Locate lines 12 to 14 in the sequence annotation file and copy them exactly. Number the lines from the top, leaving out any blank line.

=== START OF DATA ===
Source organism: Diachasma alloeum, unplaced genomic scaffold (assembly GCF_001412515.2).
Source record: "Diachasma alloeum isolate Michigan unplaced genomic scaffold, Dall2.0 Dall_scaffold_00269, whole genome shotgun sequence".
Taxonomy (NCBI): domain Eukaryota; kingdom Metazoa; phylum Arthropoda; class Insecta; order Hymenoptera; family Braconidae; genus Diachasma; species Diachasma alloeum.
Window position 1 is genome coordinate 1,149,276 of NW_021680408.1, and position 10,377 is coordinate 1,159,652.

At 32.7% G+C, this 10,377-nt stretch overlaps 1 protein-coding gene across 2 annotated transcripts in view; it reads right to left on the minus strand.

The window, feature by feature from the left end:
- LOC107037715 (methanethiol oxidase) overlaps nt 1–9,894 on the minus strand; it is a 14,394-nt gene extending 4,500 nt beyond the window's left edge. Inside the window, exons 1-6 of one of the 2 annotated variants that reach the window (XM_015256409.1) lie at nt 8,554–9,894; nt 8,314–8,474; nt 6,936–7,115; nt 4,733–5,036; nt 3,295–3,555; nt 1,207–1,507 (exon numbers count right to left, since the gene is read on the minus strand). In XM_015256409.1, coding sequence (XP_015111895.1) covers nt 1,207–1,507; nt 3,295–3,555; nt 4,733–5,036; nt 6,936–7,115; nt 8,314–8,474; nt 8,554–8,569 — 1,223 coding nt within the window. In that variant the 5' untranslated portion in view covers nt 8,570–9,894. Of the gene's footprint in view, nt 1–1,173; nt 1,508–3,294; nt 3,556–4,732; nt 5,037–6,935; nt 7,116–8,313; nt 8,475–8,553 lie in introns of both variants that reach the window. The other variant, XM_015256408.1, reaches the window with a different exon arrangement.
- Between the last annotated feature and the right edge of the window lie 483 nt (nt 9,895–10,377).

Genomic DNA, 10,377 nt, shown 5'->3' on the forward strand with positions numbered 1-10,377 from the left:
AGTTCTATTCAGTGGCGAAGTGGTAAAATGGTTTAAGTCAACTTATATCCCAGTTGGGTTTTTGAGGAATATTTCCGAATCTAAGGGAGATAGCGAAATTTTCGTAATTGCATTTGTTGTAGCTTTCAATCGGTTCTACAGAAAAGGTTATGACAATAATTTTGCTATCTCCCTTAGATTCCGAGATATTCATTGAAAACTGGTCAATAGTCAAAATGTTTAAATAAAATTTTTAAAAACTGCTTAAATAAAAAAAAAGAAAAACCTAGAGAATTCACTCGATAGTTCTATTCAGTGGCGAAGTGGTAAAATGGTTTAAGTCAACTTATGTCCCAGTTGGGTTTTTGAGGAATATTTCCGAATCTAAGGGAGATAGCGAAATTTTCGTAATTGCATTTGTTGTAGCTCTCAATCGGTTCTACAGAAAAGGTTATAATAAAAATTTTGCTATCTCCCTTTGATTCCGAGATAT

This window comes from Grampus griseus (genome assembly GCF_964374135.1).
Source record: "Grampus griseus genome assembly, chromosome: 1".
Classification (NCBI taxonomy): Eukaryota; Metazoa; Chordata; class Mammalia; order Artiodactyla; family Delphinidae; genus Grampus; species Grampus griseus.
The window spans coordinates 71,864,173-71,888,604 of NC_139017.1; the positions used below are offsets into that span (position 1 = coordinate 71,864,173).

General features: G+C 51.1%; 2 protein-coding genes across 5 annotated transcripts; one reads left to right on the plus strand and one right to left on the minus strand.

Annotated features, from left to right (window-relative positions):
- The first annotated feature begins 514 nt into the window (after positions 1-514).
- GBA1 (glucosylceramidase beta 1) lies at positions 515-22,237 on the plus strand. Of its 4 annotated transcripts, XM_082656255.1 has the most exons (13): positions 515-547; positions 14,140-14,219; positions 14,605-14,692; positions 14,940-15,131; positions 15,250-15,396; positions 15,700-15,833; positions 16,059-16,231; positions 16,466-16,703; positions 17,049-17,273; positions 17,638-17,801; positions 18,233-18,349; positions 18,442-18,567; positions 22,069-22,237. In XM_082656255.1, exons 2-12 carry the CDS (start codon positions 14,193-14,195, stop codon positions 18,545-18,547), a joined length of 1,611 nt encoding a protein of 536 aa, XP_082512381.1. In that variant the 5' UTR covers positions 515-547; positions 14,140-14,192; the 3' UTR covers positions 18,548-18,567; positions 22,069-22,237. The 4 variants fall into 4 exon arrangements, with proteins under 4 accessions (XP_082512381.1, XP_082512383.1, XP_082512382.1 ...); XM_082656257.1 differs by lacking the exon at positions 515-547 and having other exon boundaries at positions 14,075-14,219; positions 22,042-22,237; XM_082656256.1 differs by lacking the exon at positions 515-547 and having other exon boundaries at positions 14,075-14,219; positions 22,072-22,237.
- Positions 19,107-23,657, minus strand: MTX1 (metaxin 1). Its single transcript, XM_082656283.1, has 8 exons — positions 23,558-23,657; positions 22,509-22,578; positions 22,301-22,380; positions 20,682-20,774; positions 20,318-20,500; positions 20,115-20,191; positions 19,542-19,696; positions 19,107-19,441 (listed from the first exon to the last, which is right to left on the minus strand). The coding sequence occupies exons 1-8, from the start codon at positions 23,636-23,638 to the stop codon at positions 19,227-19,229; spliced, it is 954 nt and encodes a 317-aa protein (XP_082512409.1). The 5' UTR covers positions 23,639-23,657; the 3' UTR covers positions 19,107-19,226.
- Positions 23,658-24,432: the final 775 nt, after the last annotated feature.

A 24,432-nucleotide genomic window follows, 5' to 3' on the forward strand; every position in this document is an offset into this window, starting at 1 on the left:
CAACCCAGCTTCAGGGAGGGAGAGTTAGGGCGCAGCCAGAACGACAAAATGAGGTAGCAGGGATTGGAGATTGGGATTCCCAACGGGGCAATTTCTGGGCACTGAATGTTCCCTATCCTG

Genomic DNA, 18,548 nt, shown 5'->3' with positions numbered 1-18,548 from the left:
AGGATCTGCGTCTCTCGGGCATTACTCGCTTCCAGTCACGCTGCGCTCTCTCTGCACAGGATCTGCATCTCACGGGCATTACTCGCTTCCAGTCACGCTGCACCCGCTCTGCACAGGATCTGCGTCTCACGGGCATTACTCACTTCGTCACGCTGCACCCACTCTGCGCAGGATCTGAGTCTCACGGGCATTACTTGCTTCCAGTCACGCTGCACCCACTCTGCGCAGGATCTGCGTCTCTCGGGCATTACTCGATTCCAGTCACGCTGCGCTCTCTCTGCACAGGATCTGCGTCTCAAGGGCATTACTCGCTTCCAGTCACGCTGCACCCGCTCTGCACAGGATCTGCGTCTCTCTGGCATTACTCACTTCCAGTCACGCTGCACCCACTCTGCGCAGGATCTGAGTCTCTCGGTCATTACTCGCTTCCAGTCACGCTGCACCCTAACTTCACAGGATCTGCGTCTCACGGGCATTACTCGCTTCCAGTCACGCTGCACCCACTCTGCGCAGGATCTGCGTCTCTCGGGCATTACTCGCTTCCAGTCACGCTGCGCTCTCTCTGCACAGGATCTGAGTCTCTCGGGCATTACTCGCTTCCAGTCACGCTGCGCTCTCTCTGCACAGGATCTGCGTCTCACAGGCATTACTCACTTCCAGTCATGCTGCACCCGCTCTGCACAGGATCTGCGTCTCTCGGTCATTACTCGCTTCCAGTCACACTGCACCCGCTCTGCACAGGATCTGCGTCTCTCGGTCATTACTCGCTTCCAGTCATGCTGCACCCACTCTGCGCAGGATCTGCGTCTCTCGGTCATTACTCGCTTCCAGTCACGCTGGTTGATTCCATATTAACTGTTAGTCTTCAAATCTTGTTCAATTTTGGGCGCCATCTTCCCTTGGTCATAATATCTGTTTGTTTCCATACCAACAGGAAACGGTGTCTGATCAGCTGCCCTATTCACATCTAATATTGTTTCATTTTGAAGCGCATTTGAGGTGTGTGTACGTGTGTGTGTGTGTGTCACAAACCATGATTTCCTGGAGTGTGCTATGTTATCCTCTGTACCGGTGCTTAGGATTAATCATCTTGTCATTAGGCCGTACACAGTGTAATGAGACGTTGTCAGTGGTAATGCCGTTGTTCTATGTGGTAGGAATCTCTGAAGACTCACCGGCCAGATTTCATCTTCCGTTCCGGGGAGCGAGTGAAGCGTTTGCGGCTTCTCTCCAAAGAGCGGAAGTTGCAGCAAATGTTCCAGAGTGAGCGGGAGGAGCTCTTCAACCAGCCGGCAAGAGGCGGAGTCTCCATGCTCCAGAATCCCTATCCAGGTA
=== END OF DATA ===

Source record: "Grampus griseus genome assembly, chromosome: 1".
Classification (NCBI taxonomy): Eukaryota; Metazoa; Chordata; class Mammalia; order Artiodactyla; family Delphinidae; genus Grampus; species Grampus griseus.
The window spans coordinates 71,864,173-71,888,604 of NC_139017.1; the positions used below are offsets into that span (position 1 = coordinate 71,864,173).